The document release is part of an administration-wide effort to preserve the NSA’s ability to collect bulk data, which it says is key to tracking key terror suspects, but which privacy activists say is a breach of the Constitution’s ban on unreasonable search and seizure of evidence from innocent Americans.

The release of the documents comes ahead of a House Intelligence Committee hearing Tuesday on FISA reform.

The documents support administration testimony that the NSA worked to operate within the law and fix errors when they or their systems overreached. One of the documents shows the NSA admitting to the House Intelligence Committee that one of its automated systems picked up too much telephone metadata. The February 2009 document indicates the problem was fixed.

Another set of documents shows the judges of the FISA court seemed satisfied with the NSA’s cooperation. It says that in September 2009, the NSA advised the Senate Intelligence Committee about its continuing collection of Americans’ phone records and described a series of demonstrations and briefings it conducted for three judges on the secretive U.S. spy court. The memorandum said the judges were “engaged throughout and asked questions, which were answered by the briefers and other subject matter experts,” and said the judges appreciated the amount and quality of information the NSA provided.

It said that two days later, one of the judges, U.S. District Judge Reggie Walton, renewed the court’s permission to resume collecting phone records.

The documents also included previously classified testimony from 2009 for the House Intelligence Committee by Michael Leiter, then head of the National Counterterrorism Center. He and other officials said collecting Americans’ phone records helped indict Najibullah Zazi, who was accused in a previously disclosed 2009 terror plot to bomb the New York City subways.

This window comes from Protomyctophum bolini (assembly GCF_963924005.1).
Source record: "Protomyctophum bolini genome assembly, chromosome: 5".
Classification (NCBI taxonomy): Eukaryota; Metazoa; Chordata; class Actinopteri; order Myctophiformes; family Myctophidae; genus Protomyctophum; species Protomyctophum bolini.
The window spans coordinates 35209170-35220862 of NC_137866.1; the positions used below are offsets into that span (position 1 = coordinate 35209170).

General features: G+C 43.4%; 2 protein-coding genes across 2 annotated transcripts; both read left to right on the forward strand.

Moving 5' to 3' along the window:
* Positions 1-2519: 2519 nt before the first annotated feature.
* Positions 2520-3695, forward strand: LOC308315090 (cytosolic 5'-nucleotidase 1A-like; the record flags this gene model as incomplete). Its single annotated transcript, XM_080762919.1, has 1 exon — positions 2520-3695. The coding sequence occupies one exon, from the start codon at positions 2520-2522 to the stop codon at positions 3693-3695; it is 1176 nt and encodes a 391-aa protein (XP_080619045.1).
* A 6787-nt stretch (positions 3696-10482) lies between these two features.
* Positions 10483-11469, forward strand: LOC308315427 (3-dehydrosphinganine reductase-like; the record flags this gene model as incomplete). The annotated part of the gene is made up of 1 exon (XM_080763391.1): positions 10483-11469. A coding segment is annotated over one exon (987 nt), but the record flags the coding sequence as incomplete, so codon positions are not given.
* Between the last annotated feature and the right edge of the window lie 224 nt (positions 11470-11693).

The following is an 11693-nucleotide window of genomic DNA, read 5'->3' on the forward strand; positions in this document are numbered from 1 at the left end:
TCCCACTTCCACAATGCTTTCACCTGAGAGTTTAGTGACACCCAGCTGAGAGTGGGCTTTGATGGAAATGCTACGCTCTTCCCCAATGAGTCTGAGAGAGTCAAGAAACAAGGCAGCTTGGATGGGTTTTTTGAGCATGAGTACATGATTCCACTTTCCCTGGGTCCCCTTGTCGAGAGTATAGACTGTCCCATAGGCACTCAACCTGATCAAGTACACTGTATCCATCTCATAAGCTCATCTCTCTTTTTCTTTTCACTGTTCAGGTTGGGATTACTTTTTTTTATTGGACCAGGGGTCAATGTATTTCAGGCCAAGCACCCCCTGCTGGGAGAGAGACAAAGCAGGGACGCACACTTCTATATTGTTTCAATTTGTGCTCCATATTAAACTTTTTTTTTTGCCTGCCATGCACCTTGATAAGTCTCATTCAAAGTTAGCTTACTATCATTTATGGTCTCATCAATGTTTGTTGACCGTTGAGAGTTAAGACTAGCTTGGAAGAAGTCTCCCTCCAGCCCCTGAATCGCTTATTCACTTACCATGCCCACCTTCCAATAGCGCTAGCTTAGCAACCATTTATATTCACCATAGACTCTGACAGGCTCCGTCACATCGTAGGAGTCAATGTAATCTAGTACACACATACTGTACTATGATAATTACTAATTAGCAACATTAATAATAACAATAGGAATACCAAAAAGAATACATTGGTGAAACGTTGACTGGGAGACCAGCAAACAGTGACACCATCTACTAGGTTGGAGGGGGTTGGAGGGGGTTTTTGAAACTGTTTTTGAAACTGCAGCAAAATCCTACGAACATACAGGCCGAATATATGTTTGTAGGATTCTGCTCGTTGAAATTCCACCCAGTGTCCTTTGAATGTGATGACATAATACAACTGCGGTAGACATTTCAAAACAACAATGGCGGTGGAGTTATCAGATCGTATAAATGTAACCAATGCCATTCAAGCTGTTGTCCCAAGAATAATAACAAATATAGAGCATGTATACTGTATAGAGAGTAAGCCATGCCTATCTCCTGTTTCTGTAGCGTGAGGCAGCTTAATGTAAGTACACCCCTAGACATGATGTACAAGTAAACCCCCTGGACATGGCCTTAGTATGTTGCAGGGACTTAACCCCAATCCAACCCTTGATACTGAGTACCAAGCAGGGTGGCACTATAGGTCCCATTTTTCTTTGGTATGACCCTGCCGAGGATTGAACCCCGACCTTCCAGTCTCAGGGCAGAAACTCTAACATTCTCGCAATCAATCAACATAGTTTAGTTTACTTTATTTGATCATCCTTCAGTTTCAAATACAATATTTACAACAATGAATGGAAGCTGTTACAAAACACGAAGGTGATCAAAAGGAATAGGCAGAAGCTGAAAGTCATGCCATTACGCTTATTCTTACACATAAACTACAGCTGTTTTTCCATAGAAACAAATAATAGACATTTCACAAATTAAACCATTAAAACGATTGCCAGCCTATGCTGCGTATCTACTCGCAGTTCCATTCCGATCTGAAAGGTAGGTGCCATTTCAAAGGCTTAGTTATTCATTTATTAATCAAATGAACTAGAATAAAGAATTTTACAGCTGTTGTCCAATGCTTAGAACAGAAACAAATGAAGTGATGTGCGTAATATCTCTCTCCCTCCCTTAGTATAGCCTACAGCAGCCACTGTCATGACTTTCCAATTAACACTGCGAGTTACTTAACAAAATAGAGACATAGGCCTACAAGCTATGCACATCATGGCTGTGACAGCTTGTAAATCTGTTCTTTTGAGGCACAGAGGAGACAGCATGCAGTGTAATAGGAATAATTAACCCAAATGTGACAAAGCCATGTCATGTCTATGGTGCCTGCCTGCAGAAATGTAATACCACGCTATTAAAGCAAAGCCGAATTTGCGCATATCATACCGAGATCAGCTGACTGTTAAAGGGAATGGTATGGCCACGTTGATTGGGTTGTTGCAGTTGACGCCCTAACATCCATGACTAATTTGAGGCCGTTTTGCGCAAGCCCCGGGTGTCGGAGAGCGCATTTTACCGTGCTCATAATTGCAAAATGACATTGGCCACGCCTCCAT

The documents also show the NSA considered tracking targets using cellphone location data, and according to an April 2011 memo consulted the Justice Department first, which said such collection was legal. Only later did the NSA inform the FISA court of the testing.

NSA commander Gen. Keith Alexander revealed the testing earlier this month to Congress but said the agency did not use the capability to track Americans’ cellphone locations nor deem it necessary right now.

Asked Monday if the NSA intelligence gathering had been used not only to protect national security but American economic interests as well, White House spokesman Jay Carney said: “We do not use our intelligence capabilities for that purpose. We use it for security purposes.”

Still, he acknowledged the tensions with allies over the eavesdropping disclosures and said the White House was “working to allay those concerns,” though he refused to discuss any specific reports or provide details of internal White House discussions.

___

Associated Press writers Ted Bridis and Jack Gillum in Washington, Frank Jordan, Geir Moulson and Robert H. Reid in Berlin, Juergen Baetz in Brussels, Ciaran Giles, Jorge Sainz and Alan Clendenning in Madrid and Sarah DiLorenzo in Paris contributed to this report.

Associated PressSource: http://hosted2.ap.org/APDEFAULT/cae69a7523db45408eeb2b3a98c0c9c5/Article_2013-10-28-NSA%20Surveillance/id-b8d677e2ebd54cdf9148b550facfbe2a
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Gomes lifts Red Sox over Cards 4-2, evens WS 2-all

ST. LOUIS (AP) — Jonny Gomes arrived at Busch Stadium expecting to watch Game 4 of the World Series from the Red Sox dugout. Halfway through batting practice, Boston’s plans changed.

“All I fought for in this year of mine is just the opportunity,” Gomes said. “So when my number is called, I’m stepping up. I’m not dodging any situation.”